Let’s Ditch the term “Cheap Tool” – Tool Reviews
by Ralph Mroz
How many times have you heard someone bash a tool as “a cheap piece of junk” when it didn’t meet their expectations? How many times have you done so? The fact is that the key phrase in the preceding is “didn’t meet expectations”. I submit that in almost all cases the tool wasn’t a “piece of junk” — rather it simply didn’t meet the expectations of the user.
What passenger car do you drive? For most of you (certainly for me) it’s not a Mercedes or Lamborghini. But to someone that does drive those cars, whatever car we drive might be a “cheap piece of junk” to them. Of course we know that’s not really true. The cars we drive meet our expectations perfectly well and do a good job for us, and if there’s something we wish they did as well as a Mercedes or Lamborghini, we happily live with the compromise because we aren’t willing to pay what those top-line cars cost. And we manage to get around just fine.
So same for tools, yeah?
Tool Quality is Three Things
We throw around the word “quality” as if it means just one thing with respect to tools. In fact, quality really has three bottom-line characteristics — all other quality-related aspects of the tool support one of more of these three:
- What does the tool do? Using a miter saw as an example, this would include things like how many bevels it cuts, how wide of an angle it will bevel, depth of cut, width of cut, if it includes a crown stop, and so on.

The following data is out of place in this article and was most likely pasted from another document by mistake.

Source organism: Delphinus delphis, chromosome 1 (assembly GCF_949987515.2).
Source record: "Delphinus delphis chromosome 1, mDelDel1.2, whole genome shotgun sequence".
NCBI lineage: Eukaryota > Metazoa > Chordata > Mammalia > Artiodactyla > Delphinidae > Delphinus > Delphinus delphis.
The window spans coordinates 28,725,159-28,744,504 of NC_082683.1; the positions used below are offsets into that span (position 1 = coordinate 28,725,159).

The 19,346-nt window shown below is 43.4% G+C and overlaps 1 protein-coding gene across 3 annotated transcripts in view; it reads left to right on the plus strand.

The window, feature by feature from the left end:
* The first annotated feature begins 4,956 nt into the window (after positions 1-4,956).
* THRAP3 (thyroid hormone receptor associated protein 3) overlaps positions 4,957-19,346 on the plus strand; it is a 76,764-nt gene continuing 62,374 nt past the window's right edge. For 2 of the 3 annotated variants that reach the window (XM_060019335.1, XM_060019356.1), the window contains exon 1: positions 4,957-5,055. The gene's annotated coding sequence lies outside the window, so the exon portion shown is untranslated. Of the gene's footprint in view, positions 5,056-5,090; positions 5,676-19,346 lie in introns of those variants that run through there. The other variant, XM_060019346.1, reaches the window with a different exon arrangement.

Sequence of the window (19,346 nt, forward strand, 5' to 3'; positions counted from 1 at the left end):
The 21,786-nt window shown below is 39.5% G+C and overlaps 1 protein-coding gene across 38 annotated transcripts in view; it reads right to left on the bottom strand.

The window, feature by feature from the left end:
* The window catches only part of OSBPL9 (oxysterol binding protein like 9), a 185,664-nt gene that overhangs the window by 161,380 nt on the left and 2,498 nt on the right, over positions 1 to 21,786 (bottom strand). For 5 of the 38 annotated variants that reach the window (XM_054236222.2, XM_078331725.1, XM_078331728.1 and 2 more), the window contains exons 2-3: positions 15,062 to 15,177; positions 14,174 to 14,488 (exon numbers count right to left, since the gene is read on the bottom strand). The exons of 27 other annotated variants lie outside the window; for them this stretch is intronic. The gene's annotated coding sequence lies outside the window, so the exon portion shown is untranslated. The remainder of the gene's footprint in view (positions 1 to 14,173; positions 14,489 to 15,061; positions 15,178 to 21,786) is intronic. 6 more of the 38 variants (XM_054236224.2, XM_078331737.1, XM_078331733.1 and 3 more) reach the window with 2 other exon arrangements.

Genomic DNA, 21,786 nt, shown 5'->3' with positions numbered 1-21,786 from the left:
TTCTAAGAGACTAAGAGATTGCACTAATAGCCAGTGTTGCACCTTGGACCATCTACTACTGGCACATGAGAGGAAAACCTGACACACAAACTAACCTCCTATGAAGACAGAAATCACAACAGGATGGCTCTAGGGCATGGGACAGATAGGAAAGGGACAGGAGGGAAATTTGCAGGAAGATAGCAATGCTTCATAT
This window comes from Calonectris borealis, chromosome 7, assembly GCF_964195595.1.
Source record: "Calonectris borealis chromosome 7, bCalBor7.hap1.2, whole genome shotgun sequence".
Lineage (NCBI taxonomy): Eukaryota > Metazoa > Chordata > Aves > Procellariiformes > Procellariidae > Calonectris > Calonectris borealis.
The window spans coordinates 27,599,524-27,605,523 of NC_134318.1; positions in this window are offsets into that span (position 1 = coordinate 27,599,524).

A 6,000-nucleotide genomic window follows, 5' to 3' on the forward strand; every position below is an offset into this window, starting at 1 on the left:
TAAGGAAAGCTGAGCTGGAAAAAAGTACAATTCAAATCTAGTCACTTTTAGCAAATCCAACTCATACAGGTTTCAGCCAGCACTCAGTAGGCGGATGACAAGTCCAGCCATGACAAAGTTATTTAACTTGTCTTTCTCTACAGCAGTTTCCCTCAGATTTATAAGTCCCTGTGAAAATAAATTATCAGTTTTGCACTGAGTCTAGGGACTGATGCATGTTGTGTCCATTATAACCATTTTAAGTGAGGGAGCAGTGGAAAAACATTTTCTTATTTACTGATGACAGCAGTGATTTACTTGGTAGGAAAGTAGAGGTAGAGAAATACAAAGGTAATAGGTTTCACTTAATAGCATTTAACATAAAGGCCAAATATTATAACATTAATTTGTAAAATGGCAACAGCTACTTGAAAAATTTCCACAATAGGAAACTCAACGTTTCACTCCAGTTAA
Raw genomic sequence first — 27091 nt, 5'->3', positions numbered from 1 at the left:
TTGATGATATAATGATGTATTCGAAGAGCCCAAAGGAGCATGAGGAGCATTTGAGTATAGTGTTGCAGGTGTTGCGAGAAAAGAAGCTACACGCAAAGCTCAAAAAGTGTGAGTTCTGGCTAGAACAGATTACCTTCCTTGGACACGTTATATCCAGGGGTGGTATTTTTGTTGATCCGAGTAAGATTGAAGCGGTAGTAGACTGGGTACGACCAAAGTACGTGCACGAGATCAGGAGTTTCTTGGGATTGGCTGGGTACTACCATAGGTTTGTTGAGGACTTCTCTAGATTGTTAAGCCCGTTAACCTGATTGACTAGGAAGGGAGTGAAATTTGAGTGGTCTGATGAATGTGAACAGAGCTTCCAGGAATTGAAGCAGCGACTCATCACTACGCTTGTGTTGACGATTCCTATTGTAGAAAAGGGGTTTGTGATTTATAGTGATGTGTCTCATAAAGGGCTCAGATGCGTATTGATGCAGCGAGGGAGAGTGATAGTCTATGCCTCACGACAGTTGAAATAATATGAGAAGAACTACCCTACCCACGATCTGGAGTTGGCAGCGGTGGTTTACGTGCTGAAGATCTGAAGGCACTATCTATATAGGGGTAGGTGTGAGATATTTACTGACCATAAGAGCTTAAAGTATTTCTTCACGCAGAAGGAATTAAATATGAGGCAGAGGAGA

- How well does it do what it does? Sticking with a miter saw example, this woiuld include things like how precise the bevel angles are, ease of adjustment, slop in the bevel stops, motor power, ergonomic factors, and so on.
- How long will it do what it does? Here we’re talking about useful service life — that is, how long before something significant on the tool stops working.
Tool – Build Quality?
Everything else about the tool: materials, bearings, sub-assemblies, circuitry, switches, motors, manufacturing technique, and everything else, supports one of the above bottom-line tool quality characteristics. All these other things are interesting, and there are a number of tool tear-down YouTube channels that explore them in depth, but in and of themselves they mean nothing. At the end of the day we only care about three things: what a tool does, how well it does it, and how long it lasts.
What A Tool Does, And How Well It Does It
the first two items – what a tool does and how well it does it – are knowable when you initially evaluate a tool. Since you presumably don’t buy a tool that doesn’t meet your needs in either of these regards, they aren’t really what most people are referring to when they call a tool “cheap”. Usually they’re referring to item 3: how long the tool keeps working. It’s usually when it stops working before they expect it to that they then call the tool “a cheap piece of junk”. But is that fair?